Fusion Voice Solutions India (P) Ltd. Vs ITO (ITAT Visakhapatnam)
Evidently there was no principal agent relation, which warranted compliance of section 194H. Moreover, AO had called details of ledger accounts and salaries paid to employees during assessment under section 143(3); therefore, he had made inquiry in this regard. Not examining the entire transaction and sales by the assessee company to its retail dealers at best could be treated as inadequate enquiry but not lack of enquiry. Lack of enquiry is a reason for taking up the case for revision under section 263 but the inadequate enquiry cannot be a reason for taking up the case for revision.
FULL TEXT OF THE ITAT JUDGMENT
This appeal filed by the assessee is directed against order of the Principal Commissioner of Income Tax, Vijayawada dated 28.3.2017 for the assessment year 2012-13.
2. The assessee filed return of income on 8.9.2012 admitting total income of Rs.4,53,760/-. The assessee is engaged in the business of purchase and sale of mobiles and accessories. The assessee is a wholesale distributor for Nokia mobiles and accessories. The case is selected for scrutiny and the assessment was completed u/s 143(3) of the Act on total income of Rs.7,74,178/-. Subsequently, the CIT(A) has taken up the case for revision u/s 263 of the Act and found that the assessee had debited a sum of Rs.4,46,924/- towards incentives and and the assessee required to deduct the TDS as per the provisions of section 194H of the Act. Since the assessee has not deducted the TDS from the above payments, the said expenditure required to be disallowed u/s 40(a)(ia) of the Act. The assessee neither deducted the TDS nor the A.O. made the addition u/s 40(a)(ia) of the Act, hence the CIT held that the assessment is erroneous and prejudicial to the interest of the revenue and accordingly, set aside the assessment order passed by the A.O. with a direction to redo the assessment do-novo.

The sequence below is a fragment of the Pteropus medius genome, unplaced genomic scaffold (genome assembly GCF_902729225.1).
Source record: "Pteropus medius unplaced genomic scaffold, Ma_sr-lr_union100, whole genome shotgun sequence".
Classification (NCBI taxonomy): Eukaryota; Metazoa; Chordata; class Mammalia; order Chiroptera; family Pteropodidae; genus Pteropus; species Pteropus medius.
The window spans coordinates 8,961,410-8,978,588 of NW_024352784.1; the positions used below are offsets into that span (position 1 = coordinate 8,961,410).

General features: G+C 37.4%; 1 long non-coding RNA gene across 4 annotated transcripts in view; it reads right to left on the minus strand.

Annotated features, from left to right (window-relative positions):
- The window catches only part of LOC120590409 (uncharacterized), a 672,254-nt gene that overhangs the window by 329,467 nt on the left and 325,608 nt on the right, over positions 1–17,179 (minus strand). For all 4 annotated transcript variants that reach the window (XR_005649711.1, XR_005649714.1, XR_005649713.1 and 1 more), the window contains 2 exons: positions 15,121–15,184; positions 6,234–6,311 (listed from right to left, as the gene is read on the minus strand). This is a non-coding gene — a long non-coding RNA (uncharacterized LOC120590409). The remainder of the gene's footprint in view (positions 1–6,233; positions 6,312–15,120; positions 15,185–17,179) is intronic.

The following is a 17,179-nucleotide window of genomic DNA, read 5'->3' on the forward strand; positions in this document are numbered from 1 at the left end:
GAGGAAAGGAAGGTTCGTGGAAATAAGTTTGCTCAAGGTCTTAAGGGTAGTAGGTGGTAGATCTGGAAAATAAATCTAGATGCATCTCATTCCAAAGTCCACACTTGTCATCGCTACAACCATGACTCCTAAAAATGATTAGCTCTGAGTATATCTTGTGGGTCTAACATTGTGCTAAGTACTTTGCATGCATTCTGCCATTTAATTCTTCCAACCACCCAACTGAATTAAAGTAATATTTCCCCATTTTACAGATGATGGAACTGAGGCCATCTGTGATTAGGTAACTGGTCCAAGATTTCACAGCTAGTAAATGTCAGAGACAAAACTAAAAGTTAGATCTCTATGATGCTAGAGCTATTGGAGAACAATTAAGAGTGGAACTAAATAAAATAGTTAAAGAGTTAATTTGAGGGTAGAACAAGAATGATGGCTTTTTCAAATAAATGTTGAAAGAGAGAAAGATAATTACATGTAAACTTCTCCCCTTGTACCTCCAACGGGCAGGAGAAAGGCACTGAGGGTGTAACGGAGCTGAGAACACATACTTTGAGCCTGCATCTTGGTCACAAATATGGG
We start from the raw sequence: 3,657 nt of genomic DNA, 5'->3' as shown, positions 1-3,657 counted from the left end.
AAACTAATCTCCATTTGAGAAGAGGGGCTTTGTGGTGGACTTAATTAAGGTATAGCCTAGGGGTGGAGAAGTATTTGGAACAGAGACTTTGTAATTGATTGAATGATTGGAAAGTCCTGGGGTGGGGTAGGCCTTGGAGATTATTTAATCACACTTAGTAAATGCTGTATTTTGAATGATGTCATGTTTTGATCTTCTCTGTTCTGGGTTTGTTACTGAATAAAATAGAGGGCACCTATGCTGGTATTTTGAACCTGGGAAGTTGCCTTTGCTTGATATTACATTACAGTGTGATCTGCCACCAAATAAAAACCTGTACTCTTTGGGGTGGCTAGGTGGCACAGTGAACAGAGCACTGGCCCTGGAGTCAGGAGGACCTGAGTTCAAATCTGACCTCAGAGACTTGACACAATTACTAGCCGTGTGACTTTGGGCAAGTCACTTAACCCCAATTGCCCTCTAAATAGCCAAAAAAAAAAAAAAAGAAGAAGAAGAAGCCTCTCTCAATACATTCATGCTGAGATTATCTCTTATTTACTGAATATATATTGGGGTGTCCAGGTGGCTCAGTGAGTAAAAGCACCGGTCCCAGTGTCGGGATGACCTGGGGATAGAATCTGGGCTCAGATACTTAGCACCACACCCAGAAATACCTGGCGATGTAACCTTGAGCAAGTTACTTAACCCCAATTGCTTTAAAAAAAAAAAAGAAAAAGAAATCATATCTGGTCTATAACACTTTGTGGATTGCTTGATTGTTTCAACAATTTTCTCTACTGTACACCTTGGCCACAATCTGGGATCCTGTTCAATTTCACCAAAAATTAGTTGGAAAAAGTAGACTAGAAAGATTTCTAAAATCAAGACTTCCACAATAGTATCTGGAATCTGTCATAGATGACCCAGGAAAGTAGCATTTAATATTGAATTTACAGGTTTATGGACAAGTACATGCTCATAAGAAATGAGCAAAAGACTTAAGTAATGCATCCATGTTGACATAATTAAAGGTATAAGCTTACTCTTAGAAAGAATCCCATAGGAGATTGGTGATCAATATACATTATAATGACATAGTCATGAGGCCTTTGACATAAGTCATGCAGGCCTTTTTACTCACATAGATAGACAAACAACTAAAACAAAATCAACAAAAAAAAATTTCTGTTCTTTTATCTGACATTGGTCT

3. Aggrieved by the order of the Ld.CIT, the assessee is in appeal before us. During the appeal hearing, the Ld. Counsel argued that the assessee is engaged in the wholesale distribution of Nokia mobiles and accessories for retail trading. The assessee receives the scheme incentives from the Nokia company which were passed on to the retail traders as per the targets achieved. The details of the trade discounts received and passed on to the retail traders are as under;